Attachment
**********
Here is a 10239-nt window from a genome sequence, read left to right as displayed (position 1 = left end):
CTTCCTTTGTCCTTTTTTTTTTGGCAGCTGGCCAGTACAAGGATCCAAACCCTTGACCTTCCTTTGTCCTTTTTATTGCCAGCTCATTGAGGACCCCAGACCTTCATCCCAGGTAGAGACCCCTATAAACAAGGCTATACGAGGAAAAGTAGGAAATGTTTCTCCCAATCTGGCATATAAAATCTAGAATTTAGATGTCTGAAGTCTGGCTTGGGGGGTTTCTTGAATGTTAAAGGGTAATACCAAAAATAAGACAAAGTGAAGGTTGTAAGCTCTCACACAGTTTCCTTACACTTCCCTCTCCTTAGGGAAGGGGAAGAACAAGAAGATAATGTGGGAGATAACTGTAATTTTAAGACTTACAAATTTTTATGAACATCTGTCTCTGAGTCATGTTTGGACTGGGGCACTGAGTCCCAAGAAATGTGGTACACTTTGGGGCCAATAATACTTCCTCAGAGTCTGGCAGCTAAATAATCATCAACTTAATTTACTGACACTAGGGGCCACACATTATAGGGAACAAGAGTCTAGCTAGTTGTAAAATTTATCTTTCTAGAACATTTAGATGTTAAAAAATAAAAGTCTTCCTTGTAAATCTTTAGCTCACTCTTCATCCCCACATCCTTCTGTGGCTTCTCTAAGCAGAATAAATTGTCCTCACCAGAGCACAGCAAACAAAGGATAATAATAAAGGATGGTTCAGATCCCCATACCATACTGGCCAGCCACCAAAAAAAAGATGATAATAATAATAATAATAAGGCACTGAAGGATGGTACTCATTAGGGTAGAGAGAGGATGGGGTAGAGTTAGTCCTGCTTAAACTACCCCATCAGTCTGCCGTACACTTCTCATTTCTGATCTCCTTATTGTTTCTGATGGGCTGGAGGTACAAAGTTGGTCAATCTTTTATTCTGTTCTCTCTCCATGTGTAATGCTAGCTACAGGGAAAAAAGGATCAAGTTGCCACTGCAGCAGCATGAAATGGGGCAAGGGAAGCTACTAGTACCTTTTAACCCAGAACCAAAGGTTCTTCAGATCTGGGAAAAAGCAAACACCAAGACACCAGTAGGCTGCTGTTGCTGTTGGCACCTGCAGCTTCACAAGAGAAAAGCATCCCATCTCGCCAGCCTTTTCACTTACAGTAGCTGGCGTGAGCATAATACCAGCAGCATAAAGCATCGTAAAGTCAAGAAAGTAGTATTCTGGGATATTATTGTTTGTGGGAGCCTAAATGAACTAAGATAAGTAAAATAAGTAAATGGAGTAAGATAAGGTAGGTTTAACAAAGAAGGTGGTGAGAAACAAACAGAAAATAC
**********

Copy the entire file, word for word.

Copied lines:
Here is a 10239-nt window from a genome sequence, read left to right as displayed (position 1 = left end):
CTTCCTTTGTCCTTTTTTTTTTGGCAGCTGGCCAGTACAAGGATCCAAACCCTTGACCTTCCTTTGTCCTTTTTATTGCCAGCTCATTGAGGACCCCAGACCTTCATCCCAGGTAGAGACCCCTATAAACAAGGCTATACGAGGAAAAGTAGGAAATGTTTCTCCCAATCTGGCATATAAAATCTAGAATTTAGATGTCTGAAGTCTGGCTTGGGGGGTTTCTTGAATGTTAAAGGGTAATACCAAAAATAAGACAAAGTGAAGGTTGTAAGCTCTCACACAGTTTCCTTACACTTCCCTCTCCTTAGGGAAGGGGAAGAACAAGAAGATAATGTGGGAGATAACTGTAATTTTAAGACTTACAAATTTTTATGAACATCTGTCTCTGAGTCATGTTTGGACTGGGGCACTGAGTCCCAAGAAATGTGGTACACTTTGGGGCCAATAATACTTCCTCAGAGTCTGGCAGCTAAATAATCATCAACTTAATTTACTGACACTAGGGGCCACACATTATAGGGAACAAGAGTCTAGCTAGTTGTAAAATTTATCTTTCTAGAACATTTAGATGTTAAAAAATAAAAGTCTTCCTTGTAAATCTTTAGCTCACTCTTCATCCCCACATCCTTCTGTGGCTTCTCTAAGCAGAATAAATTGTCCTCACCAGAGCACAGCAAACAAAGGATAATAATAAAGGATGGTTCAGATCCCCATACCATACTGGCCAGCCACCAAAAAAAAGATGATAATAATAATAATAATAAGGCACTGAAGGATGGTACTCATTAGGGTAGAGAGAGGATGGGGTAGAGTTAGTCCTGCTTAAACTACCCCATCAGTCTGCCGTACACTTCTCATTTCTGATCTCCTTATTGTTTCTGATGGGCTGGAGGTACAAAGTTGGTCAATCTTTTATTCTGTTCTCTCTCCATGTGTAATGCTAGCTACAGGGAAAAAAGGATCAAGTTGCCACTGCAGCAGCATGAAATGGGGCAAGGGAAGCTACTAGTACCTTTTAACCCAGAACCAAAGGTTCTTCAGATCTGGGAAAAAGCAAACACCAAGACACCAGTAGGCTGCTGTTGCTGTTGGCACCTGCAGCTTCACAAGAGAAAAGCATCCCATCTCGCCAGCCTTTTCACTTACAGTAGCTGGCGTGAGCATAATACCAGCAGCATAAAGCATCGTAAAGTCAAGAAAGTAGTATTCTGGGATATTATTGTTTGTGGGAGCCTAAATGAACTAAGATAAGTAAAATAAGTAAATGGAGTAAGATAAGGTAGGTTTAACAAAGAAGGTGGTGAGAAACAAACAGAAAATAC